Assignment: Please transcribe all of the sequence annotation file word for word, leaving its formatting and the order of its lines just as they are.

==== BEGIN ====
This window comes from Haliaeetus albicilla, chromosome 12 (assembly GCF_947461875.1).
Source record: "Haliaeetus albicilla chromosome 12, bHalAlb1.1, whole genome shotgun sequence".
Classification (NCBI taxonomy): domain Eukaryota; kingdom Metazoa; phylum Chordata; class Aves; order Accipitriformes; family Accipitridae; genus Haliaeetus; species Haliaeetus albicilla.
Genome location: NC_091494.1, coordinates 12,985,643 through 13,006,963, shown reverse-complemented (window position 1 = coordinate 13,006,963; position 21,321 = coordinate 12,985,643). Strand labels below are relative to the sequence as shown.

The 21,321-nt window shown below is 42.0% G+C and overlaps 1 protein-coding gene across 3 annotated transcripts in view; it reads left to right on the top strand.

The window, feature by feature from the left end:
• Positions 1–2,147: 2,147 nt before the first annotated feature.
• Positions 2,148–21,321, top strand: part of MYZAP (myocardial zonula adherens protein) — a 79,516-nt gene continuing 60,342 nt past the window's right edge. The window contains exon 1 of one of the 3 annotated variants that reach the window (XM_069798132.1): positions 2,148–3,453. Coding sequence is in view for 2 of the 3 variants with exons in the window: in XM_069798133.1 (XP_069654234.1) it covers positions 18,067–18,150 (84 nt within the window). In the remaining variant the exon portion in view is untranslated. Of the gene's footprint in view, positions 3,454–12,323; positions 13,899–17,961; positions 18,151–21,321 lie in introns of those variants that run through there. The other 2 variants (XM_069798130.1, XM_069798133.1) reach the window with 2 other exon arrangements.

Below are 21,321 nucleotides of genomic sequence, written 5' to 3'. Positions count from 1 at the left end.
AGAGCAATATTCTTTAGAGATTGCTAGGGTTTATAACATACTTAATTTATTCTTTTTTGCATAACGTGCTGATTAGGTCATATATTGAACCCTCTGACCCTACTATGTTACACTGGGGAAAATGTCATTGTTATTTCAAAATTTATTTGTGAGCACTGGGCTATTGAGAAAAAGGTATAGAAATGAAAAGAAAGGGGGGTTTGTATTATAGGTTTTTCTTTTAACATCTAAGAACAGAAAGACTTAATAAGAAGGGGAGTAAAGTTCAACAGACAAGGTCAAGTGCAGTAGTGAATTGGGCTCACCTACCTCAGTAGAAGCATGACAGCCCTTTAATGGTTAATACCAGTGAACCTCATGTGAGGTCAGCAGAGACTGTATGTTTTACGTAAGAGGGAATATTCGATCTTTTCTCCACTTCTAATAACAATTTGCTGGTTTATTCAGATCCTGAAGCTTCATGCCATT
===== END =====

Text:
This window comes from Haliaeetus albicilla, chromosome 12 (assembly GCF_947461875.1).
Source record: "Haliaeetus albicilla chromosome 12, bHalAlb1.1, whole genome shotgun sequence".
Classification (NCBI taxonomy): domain Eukaryota; kingdom Metazoa; phylum Chordata; class Aves; order Accipitriformes; family Accipitridae; genus Haliaeetus; species Haliaeetus albicilla.
Genome location: NC_091494.1, coordinates 12,985,643 through 13,006,963, shown reverse-complemented (window position 1 = coordinate 13,006,963; position 21,321 = coordinate 12,985,643). Strand labels below are relative to the sequence as shown.

The 21,321-nt window shown below is 42.0% G+C and overlaps 1 protein-coding gene across 3 annotated transcripts in view; it reads left to right on the top strand.

The window, feature by feature from the left end:
• Positions 1–2,147: 2,147 nt before the first annotated feature.
• Positions 2,148–21,321, top strand: part of MYZAP (myocardial zonula adherens protein) — a 79,516-nt gene continuing 60,342 nt past the window's right edge. The window contains exon 1 of one of the 3 annotated variants that reach the window (XM_069798132.1): positions 2,148–3,453. Coding sequence is in view for 2 of the 3 variants with exons in the window: in XM_069798133.1 (XP_069654234.1) it covers positions 18,067–18,150 (84 nt within the window). In the remaining variant the exon portion in view is untranslated. Of the gene's footprint in view, positions 3,454–12,323; positions 13,899–17,961; positions 18,151–21,321 lie in introns of those variants that run through there. The other 2 variants (XM_069798130.1, XM_069798133.1) reach the window with 2 other exon arrangements.

Below are 21,321 nucleotides of genomic sequence, written 5' to 3'. Positions count from 1 at the left end.
AGAGCAATATTCTTTAGAGATTGCTAGGGTTTATAACATACTTAATTTATTCTTTTTTGCATAACGTGCTGATTAGGTCATATATTGAACCCTCTGACCCTACTATGTTACACTGGGGAAAATGTCATTGTTATTTCAAAATTTATTTGTGAGCACTGGGCTATTGAGAAAAAGGTATAGAAATGAAAAGAAAGGGGGGTTTGTATTATAGGTTTTTCTTTTAACATCTAAGAACAGAAAGACTTAATAAGAAGGGGAGTAAAGTTCAACAGACAAGGTCAAGTGCAGTAGTGAATTGGGCTCACCTACCTCAGTAGAAGCATGACAGCCCTTTAATGGTTAATACCAGTGAACCTCATGTGAGGTCAGCAGAGACTGTATGTTTTACGTAAGAGGGAATATTCGATCTTTTCTCCACTTCTAATAACAATTTGCTGGTTTATTCAGATCCTGAAGCTTCATGCCATT